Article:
Mary Murphy. Mining Cultures: Men, Women, and Leisure in Butte, 1914-1941. Champaign: University of Illinois Press, 1997. xviii + 279 pp. $21.00 (paper), ISBN 978-0-252-06569-9; $39.95 (cloth), ISBN 978-0-252-02267-8.
Reviewed by Peggy Pascoe (University of Oregon)
Published on H-Urban (October, 1997)
Surviving on Stories
Mining Cultures is an engaging, well-written social history, an urban study that focuses on what many readers may think is the unusual site of Butte, Montana.
"Butte, Montana," Mary Murphy asserts at the beginning of the book, "was a hard place to call home" (p. xiii). It is also a hard place to write about, especially if you are, as Murphy is, a historian more interested in gender dynamics than in any of the city's previous claims to fame: the dynamic battles among "copper kings" who fought for and won corporate hegemony at the turn of the century; the determined resistance of union workers (the town still celebrates an annual "Miners Union Day"); the tales of immigrant life in a town that was once, as Murphy notes, "the most ethnically diverse city in the inter-mountain West"; or the environmental eyesores that mar the city's twentieth-century skyline (p. 9).
For a would-be historian of Butte, moving the focus to something new demands more than just reinterpreting the past. It also requires reckoning with the fact that local residents will be watching every word, for, in a city that has been declining in wealth, population, and sheer liveliness ever since World War I, longtime residents of Butte often seem to have more control over the past than they do over the present. They guard their memories fiercely.
I should know. I grew up in Butte. Before I even knew what the word "historian" meant I was learning about the city's fabled past from parents and grandparents who trace their local roots back to the immigrant miners, teamsters, and jacks-of-all-trades that flocked to the "richest hill on earth" in the 1880s and '90s. For me, then, reading Mary Murphy's book was a rather unusual experience, and not only because it is the first academic book I can remember that my parents read as eagerly as I did.
In my mind, the book offers an admirable example of how to treat local memories with respect even while challenging the version of history they represent. Three of these challenges recur throughout the book. The first is a matter of timing. Murphy seeks to examine the city not in its supposed "glory" days as a turn-of-the-century immigrant mining town driven by the designs of corporate capitalists, a period that both local residents and subsequent historians have already examined. What captures her attention is the generation after that, a time when corporate battles were at a low ebb, the union had been broken, and the town had begun what would eventually turn into a century-long decline in population and power. This was the time, Murphy argues, when the city that showcased the favorite vices of young, single men would turn itself into a town that catered to families.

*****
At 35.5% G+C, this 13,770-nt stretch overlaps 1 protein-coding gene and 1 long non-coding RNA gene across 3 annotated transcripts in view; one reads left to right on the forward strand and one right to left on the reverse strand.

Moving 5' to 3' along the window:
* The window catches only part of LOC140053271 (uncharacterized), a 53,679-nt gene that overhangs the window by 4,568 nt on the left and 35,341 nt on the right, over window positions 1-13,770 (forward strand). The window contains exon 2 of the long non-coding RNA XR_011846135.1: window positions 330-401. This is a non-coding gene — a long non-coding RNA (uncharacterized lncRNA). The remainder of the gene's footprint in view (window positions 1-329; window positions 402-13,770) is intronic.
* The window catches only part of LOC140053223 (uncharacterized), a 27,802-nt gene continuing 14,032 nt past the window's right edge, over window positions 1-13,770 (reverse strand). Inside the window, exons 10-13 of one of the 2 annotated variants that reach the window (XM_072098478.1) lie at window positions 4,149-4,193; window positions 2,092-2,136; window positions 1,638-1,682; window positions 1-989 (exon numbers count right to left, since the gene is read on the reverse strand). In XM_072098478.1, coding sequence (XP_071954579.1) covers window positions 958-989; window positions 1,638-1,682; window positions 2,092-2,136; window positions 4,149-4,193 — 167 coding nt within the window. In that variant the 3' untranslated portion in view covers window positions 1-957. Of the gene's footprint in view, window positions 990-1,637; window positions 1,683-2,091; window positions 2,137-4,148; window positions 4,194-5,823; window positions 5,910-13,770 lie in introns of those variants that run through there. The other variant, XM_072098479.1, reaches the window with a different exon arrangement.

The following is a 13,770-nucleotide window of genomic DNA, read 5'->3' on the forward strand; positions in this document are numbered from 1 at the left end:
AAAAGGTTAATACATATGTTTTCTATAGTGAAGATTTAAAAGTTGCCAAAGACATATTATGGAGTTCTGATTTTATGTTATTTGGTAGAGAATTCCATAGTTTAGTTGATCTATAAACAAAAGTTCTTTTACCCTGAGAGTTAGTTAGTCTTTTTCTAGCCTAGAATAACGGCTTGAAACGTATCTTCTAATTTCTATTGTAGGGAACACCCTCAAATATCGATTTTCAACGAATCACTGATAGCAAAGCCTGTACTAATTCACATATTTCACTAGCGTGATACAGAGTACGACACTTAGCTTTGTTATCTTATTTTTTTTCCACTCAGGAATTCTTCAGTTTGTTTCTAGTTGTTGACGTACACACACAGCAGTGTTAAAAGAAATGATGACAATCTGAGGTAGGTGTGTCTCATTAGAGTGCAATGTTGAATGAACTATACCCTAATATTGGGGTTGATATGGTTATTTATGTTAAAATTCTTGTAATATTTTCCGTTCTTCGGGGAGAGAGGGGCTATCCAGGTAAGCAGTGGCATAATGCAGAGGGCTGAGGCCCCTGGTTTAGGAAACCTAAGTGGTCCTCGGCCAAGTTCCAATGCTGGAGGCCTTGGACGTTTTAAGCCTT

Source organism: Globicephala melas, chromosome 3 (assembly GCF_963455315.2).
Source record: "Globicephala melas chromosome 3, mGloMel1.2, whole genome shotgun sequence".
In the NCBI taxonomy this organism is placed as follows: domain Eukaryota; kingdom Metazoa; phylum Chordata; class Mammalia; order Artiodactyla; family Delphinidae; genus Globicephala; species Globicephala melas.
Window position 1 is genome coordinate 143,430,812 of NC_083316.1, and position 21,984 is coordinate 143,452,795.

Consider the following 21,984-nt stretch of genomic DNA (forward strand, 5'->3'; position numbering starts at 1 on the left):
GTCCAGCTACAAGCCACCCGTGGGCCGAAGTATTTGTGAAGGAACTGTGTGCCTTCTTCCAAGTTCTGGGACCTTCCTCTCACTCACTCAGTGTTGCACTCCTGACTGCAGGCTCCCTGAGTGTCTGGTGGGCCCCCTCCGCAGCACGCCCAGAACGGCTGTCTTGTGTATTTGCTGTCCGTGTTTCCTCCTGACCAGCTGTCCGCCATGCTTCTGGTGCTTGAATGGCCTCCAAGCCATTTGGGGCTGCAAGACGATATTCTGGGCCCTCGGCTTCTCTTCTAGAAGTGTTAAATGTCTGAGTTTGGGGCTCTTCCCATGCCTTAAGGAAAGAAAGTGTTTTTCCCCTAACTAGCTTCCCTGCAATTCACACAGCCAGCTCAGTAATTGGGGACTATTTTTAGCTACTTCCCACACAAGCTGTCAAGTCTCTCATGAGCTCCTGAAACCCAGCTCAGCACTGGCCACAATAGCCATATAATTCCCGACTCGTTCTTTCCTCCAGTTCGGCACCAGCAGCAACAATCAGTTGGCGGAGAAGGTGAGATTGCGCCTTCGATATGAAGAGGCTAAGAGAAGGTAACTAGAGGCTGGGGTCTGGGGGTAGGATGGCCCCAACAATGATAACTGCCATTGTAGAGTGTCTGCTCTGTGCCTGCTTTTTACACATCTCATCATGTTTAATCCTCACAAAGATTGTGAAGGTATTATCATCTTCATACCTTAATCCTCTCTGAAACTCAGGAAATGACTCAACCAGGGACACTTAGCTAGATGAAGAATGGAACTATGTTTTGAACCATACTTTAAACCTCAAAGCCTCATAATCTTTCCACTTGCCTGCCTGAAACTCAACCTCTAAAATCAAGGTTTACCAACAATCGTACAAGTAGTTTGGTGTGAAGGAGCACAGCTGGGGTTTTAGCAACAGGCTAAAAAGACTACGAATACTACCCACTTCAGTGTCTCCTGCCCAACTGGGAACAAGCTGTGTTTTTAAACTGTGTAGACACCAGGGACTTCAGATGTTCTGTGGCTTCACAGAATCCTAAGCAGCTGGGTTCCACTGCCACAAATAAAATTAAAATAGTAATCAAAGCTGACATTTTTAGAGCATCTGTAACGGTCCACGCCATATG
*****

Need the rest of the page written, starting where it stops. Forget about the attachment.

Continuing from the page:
The second of these challenges is that Murphy pushes consideration of mining, miners, and corporate power to the margins of her study in order to focus on gender and leisure. Contrasting the working man's town of the pre-World War I period with the later, more family-friendly city of the early 1940s, she explores the ways in which women and men challenged and ultimately transformed their way of life in the one arena, leisure, in which she argues they had more control than any other.
Third, and finally, Murphy challenges the notion that Butte was, as its residents would so dearly like to believe, exceptional. She does this partly by bringing the range of her reading in various subsets of twentieth-century history (labor & leisure history, women's history, consumer culture, the history of sexuality) to bear on her local subject. But she also uses the history of Butte to offer a critique of urban history in general. Although Butte is, Murphy admits, a city with a "unique character and voice," it is also an "exemplar of the rush into an urban, industrial age" and a town that "offer[s] insights into the urban development of many cities in the United States" (pp. xiv, xvii). Urban history, Murphy argues, takes too many of its paradigms from New York, Philadelphia, and Chicago, the nation's three largest cities. Most mid-century American urbanites, she maintains, lived in towns closer to the size of Butte than to New York City.
After an initial chapter sets the scene, these three themes run through chapters that explore particular arenas of social change. In the first, and, I think, the most innovative of the chapters, Murphy examines changes in the production, sale, and use of alcohol, arguing that prohibition led to significant changes in the traditional gendering of "habits of drink." Building on the work of historians who have portrayed saloons in and outside the West as indispensable centers of male public culture, especially in immigrant industrial towns like Butte, Murphy argues that the enactment of prohibition had an ironic effect. "Prohibition," she writes, "allowed women to rewrite the script of acceptable behavior and transform one arena of commercial leisure bounded by rigid gender roles" (p. 43). Using vivid examples of women bootleggers and tippling club women, Murphy shows that "[i]n all aspects of the liquor business women moved into spaces that had once been reserved exclusively for men" (p. 43).